Gig Business

Practical Tips for Communicating with Clients

By Matt Holland

Each potential client who contacts you is planning a special event. From corporate parties to anniversaries, these are days that will be remembered by many. Naturally, they want this event to be perfect but they’re also working within a budget. As you are communicating with clients, put yourself in their shoes and use some practical writing tricks to get booked more often!


Prepare yourself for bargaining.

Potential clients, upon finding out your price, may try to bargain with you. It’s nothing personal! Events can get expensive quickly and potential clients would simply like to pay a little less. You should expect to discuss pricing and be prepared to know your limits and back up your worth.

Many planners first come to GigSalad because they don’t already have the connections for the services they need. Be aware that because of this, they may not have any idea how much your service/talent typically costs to book. Take this as an opportunity to educate and be ready to convince them that you’re worth your rate!

Share your glowing past reviews, display great media, and communicate clearly to set potential clients at ease. Prove to them that they will be guaranteed a flawless performance.  By offering a wonderful experience prior to booking, you’re showing that a wonderful performance is sure to follow.

Of course, you shouldn’t lower your price beyond your comfort level. Adjusting your price slightly to suit a potential client could help you seal the deal for the gig as well as a great review and future referrals. But ultimately, you decide when it’s worth it.


Make a great first impression.

Spelling matters. Poorly written responses can make you seem unprofessional. Creating a well-written response to a request displays your attention to detail and can help you appear more reliable overall.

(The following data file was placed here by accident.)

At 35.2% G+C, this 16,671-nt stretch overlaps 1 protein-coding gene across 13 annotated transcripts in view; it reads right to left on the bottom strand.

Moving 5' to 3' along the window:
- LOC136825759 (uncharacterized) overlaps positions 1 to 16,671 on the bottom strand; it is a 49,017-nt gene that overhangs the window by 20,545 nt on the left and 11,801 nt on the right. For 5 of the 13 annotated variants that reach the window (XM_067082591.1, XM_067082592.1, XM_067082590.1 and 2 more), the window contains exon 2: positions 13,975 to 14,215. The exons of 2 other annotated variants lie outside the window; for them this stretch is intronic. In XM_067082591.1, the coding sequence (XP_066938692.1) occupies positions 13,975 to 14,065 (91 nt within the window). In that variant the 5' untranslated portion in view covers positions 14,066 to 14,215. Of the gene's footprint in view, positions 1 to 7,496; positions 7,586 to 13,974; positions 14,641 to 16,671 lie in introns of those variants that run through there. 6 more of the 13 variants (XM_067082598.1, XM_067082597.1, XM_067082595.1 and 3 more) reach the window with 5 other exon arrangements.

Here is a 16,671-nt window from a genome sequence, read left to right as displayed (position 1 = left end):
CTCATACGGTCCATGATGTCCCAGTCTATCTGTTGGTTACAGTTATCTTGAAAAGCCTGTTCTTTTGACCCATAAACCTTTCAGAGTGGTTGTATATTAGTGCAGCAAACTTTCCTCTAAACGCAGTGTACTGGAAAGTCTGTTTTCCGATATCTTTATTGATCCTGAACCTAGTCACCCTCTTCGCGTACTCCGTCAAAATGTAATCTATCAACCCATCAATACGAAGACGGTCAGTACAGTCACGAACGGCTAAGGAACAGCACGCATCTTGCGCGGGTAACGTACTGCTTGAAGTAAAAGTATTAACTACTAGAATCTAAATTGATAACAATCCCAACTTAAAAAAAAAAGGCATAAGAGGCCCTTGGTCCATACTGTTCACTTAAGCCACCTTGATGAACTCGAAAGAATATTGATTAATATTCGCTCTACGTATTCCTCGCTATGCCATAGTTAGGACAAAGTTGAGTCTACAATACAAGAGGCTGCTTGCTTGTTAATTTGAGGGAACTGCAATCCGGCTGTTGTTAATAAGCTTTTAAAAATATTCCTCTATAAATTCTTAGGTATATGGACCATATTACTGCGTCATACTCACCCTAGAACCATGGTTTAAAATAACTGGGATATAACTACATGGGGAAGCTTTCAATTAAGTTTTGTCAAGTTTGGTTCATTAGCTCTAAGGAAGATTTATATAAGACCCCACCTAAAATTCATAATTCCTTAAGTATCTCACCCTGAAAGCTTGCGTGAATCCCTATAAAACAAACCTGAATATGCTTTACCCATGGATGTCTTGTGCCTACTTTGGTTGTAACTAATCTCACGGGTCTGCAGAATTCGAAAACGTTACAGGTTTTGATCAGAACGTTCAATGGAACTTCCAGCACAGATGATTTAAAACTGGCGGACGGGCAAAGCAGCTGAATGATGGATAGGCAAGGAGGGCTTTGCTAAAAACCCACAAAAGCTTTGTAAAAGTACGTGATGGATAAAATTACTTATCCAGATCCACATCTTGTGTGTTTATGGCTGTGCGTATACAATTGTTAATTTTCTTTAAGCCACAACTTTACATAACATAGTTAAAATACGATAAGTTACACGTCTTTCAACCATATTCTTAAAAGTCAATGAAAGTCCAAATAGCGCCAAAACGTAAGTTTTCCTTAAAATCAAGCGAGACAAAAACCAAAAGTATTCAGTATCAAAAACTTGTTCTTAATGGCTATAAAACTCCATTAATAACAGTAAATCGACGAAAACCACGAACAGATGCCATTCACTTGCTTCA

If you’re not the best speller, don’t worry! Utilize spellchecking software to catch your mistakes. Grammarly is a web app that can be downloaded for free and used within Google Chrome. The app checks for spelling as well as grammar errors and offers you corrections as you write.

Take your time writing your response. Take advantage of GigSalad’s saved messages and quote settings feature to pre-write responses to ensure that each one is error-free. You’ll need to tweak each response for clients, but this will allow you to save the basic structure of your most common responses.


Show kindness.

“If you don’t have something nice to say, don’t say anything at all” is a saying we’re all familiar with. We encourage you to go one step further: “If you can say something nice, say it!” Being pro-active about displaying kindness within your quote and messages can go a long way in landing the gig.

Here are a few practical tips for your messages on GigSalad:

  • Express gratitude for the initial contact.
  • Let them know that their event sounds wonderful & you’d be thrilled to be a part of it.
  • Be thorough. Explain the process and your services well.
  • Let them know you’re willing to answer any questions. Respond timely and kindly when they do.

Conveying kindness in your writing comes easier to some than others. To appear friendly without inflection or flashing a smile can be difficult at times. Here are a few tips for your written responses: